If you read and enjoy this book, you'll probably also enjoy "The Male Body: A New Look at Men in Public and in Private" by Susan Bordo. Bordo's take on this subject is more personal. I find it interesting that two of the most insightful books written about men recently have come from the pens of female academics.
Throw her heart
It's tempting to surmise that men's interest in body image, and their relatively recent concerns about physical attractiveness, along with sexualization of the male body, means they are becoming feminized. This, however, is decidedly not the case. Looking good is part of a quintessential male strategy whose ultimate aim is to make men more successful, competitive, and powerful. The means of achieving this goal may be new, but the objective is not.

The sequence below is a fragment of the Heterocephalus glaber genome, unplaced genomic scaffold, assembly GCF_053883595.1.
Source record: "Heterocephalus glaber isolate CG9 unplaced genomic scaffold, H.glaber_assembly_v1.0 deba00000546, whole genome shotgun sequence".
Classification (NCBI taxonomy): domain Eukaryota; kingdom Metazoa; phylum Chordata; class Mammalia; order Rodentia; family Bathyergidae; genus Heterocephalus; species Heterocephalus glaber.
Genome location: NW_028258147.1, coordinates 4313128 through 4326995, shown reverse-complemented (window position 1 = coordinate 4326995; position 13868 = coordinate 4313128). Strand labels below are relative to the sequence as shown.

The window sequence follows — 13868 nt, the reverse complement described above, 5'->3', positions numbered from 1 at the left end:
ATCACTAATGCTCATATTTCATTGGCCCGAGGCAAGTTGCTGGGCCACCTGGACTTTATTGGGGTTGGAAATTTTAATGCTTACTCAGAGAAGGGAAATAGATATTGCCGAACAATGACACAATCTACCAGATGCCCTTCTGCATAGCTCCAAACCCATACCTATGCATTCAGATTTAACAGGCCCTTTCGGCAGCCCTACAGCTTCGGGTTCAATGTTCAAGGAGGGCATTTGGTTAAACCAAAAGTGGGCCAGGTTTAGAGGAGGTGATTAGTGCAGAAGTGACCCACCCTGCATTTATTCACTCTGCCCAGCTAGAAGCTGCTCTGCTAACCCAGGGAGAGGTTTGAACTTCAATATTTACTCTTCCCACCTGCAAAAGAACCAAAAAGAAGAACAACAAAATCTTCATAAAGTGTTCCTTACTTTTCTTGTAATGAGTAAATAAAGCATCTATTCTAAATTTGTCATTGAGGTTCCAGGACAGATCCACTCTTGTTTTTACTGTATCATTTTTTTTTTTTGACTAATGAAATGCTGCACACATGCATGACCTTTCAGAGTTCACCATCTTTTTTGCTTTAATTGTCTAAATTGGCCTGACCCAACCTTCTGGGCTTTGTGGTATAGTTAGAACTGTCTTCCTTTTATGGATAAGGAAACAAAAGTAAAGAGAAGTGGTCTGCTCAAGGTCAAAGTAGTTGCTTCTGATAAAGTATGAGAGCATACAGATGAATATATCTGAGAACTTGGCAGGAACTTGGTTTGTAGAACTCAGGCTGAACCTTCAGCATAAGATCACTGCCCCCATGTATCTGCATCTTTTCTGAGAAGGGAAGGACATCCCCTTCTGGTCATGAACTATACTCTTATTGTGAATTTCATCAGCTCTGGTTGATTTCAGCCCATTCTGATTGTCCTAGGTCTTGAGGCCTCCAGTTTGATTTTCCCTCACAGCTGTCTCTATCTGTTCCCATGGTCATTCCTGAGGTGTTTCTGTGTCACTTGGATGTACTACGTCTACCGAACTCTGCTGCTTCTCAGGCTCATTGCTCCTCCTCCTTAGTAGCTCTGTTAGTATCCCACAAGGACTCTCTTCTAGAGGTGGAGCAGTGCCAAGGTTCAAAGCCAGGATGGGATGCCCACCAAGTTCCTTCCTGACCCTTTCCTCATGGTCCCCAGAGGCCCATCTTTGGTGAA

Millions of American men have been transformed into body-conscious consumers of revealing fashions, seductive perfumes, and the services of hairstylists, personal trainers, and plastic surgeons. Due credit for this transformation must be given to advertisers, marketers, and self-esteem gurus, who have sold men--and all of us--a message of self-transfiguration through self-commodification. The traditional image of women as sexual objects has simply been expanded: everyone has become an object to be seen. -Lynne Luciano, Introduction to Looking Good